In 3rd, 4th and 5th grades I had a good friend named Sahar who was Iraqi. Sahar would tell me, "You look like my cousin. You have the same skin color, nose and eyes." And, I didn't really find it strange because there were people of all colors, shapes and sizes in my family.
This struggle with identity didn't just exist in school, as a matter of fact it was prominent at home.
My mother, who was a mixture of Taina and European would gleefully boast about her white father. My father, who was black on both ends, was get insulted when someone called him black. It was the biggest of insults, apparently. "I am Puerto Rican!" he would retort full of angst.
Later on in life, when I became an active member of my local Hispanic Church, the obvious bigotry was a daily occurrence. There was always comments regarding the supremacy of the lighter skinned Hispanics, and the inferiority of the darker skinned individuals, although the church was full of Hispanics of all skin colors and Latino nationalities.
When I was old enough to date, I dated a guy who shared my mother's features; medium brown, with soft hair. His family members made it a point to always tell me that before me all his girlfriends were white so I should feel lucky that he was with me.
Slowly but surely my self-esteem plummeted, making me feel like less than anyone because I was too light to be black—but then again, I WASN'T black as per my father—and too dark to be white. Some of the church members would tease me about my "big nose" and "kinky hair". They would tell me that my butt was big because I was black and that was the only "nice" feature about me. At times, when they were feeling generous, I was told that "I was pretty for a black girl". And so it went.
By the time I turned 16 I had absolutely no self-esteem whatsoever. Because, over all things I knew that the only person that accepted me as I was, was God. But, other than that, I was black which meant not pretty and less than.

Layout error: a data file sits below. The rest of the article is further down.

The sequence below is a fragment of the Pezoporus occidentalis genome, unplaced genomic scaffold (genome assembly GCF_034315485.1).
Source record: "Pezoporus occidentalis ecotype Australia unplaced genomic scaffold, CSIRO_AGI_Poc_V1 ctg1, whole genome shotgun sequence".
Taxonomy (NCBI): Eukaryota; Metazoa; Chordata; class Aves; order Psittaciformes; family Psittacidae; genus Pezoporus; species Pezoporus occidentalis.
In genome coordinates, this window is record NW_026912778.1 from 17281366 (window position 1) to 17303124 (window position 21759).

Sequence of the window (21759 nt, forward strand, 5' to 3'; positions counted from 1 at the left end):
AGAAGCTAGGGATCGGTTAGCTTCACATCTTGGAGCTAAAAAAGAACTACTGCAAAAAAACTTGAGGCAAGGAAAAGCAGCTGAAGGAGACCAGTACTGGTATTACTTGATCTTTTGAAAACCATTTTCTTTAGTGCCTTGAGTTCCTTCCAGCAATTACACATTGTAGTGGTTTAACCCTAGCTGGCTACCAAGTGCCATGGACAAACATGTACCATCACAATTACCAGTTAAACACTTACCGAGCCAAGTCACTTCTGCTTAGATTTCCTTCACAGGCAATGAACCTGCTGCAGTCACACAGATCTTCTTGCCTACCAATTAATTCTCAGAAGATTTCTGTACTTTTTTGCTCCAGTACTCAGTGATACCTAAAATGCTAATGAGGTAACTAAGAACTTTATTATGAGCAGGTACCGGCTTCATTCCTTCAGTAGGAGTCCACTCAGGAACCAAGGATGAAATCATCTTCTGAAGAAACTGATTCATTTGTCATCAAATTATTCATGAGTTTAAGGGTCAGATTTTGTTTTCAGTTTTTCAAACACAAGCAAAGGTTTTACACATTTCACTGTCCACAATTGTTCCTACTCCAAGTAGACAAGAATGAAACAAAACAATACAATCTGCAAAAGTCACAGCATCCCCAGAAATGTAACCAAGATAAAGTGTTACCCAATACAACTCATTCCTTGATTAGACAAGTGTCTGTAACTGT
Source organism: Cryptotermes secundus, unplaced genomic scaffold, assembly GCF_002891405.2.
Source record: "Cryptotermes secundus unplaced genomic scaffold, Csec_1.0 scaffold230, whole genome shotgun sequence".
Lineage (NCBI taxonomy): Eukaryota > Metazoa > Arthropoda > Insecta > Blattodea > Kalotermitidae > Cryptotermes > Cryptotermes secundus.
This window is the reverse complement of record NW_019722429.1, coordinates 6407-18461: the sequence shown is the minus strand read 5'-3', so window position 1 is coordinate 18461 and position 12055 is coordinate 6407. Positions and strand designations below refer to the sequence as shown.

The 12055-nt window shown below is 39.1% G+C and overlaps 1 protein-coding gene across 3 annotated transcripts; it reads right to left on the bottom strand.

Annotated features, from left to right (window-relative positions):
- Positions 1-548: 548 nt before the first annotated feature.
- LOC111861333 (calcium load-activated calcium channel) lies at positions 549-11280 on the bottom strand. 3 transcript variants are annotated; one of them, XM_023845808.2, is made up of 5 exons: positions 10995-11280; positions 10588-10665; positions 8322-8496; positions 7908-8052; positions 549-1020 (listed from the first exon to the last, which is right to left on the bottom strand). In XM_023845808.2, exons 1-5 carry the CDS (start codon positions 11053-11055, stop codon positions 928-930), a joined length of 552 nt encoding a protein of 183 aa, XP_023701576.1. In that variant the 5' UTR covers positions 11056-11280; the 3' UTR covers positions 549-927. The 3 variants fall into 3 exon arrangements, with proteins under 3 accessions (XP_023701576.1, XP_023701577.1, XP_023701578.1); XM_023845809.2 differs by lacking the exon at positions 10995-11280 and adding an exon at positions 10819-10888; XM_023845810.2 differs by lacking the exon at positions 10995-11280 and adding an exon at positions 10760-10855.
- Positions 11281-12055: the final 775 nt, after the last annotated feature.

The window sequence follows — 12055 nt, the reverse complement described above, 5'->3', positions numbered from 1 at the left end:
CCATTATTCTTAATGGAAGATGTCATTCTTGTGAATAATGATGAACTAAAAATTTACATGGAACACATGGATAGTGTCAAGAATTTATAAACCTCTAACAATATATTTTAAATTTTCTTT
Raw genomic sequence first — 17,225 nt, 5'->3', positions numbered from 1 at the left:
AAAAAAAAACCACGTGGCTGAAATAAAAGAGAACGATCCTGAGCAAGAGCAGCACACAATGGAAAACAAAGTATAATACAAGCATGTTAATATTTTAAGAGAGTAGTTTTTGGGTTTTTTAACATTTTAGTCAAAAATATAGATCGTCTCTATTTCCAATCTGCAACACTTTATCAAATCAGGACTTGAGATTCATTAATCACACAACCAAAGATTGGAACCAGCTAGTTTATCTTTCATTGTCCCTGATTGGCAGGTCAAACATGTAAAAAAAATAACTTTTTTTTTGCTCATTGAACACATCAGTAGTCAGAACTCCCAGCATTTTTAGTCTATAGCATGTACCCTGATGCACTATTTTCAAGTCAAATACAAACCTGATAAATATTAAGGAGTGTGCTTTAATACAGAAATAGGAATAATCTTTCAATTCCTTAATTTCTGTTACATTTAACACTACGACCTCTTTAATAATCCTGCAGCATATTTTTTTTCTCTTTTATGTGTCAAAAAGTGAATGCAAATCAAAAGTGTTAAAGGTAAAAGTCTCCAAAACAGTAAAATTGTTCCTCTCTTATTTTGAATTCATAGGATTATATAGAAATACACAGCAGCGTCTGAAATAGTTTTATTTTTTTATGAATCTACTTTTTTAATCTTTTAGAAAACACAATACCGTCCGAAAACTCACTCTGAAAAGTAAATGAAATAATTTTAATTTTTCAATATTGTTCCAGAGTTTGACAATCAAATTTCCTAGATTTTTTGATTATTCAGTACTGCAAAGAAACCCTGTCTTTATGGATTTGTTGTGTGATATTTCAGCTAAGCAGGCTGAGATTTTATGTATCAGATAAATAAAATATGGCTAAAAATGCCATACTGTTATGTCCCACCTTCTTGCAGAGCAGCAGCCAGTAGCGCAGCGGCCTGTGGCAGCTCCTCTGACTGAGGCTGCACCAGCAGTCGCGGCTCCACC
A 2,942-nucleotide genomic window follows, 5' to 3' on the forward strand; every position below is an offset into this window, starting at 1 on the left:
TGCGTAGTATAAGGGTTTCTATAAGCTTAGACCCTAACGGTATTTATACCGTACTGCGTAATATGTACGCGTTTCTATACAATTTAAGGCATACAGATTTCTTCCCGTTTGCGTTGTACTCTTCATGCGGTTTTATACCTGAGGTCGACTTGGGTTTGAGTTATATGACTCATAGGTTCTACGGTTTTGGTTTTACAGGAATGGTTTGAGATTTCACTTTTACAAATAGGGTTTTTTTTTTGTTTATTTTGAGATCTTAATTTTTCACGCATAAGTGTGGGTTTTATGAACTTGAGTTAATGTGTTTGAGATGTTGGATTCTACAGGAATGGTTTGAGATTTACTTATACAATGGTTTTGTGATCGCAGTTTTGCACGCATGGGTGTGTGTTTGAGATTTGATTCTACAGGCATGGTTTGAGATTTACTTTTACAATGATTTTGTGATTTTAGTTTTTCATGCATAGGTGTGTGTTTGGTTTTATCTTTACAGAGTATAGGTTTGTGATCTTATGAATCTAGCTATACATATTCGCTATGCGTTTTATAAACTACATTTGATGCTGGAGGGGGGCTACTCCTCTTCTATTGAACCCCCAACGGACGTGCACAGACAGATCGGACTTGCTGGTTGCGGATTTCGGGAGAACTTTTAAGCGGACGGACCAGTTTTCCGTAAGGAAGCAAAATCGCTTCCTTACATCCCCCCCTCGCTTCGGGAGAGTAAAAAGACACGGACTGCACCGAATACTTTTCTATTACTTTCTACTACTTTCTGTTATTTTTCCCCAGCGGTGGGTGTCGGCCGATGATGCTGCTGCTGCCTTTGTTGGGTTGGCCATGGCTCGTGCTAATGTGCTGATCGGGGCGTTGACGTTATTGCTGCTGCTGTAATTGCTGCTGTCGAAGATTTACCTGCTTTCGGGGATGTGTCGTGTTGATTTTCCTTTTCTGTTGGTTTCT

When I got married, my ex-husband who was an abusive asshole made it a point of telling me, almost daily, that I was "fat, black and ugly" and that I would never do any better than him. Hence, I should be lucky that he's with me because I would otherwise be single. When my two youngest children were born and they happened to be light skinned like their father, my mother boasted—her chest inflated with pride—about her white grandchildren. After a while, just like my father, I started to resent being called black. I would snap back at people saying, "I'm Puerto Rican not black."
Until one day ...
One day I decided to educate myself. And so began my journey to self-acceptance. In a series of several years I researched my ancestry. And wouldn't you know it ... I was indeed black. Or at least partially black by genetics, but half black by appearance and heredity. As a matter of fact, I was more black than I was white or indigenous Taino. When I learned this, I began to research the famous black Puerto Ricans as well as the famous black Americans, seeing as how I was both Puerto Rican and American.
It was then that my self-esteem began to change and grow. I knew one thing—the most important thing—I wanted to carry forward the path they started. I wanted to be one of the very few Correas that contributed something beautiful to our legacy.
At the end of a very long journey, I learned, accepted and understood that I AM BLACK, and I am not "pretty for a black girl" but BEAUTIFUL BECAUSE OF MY RICH BLACK HERITAGE.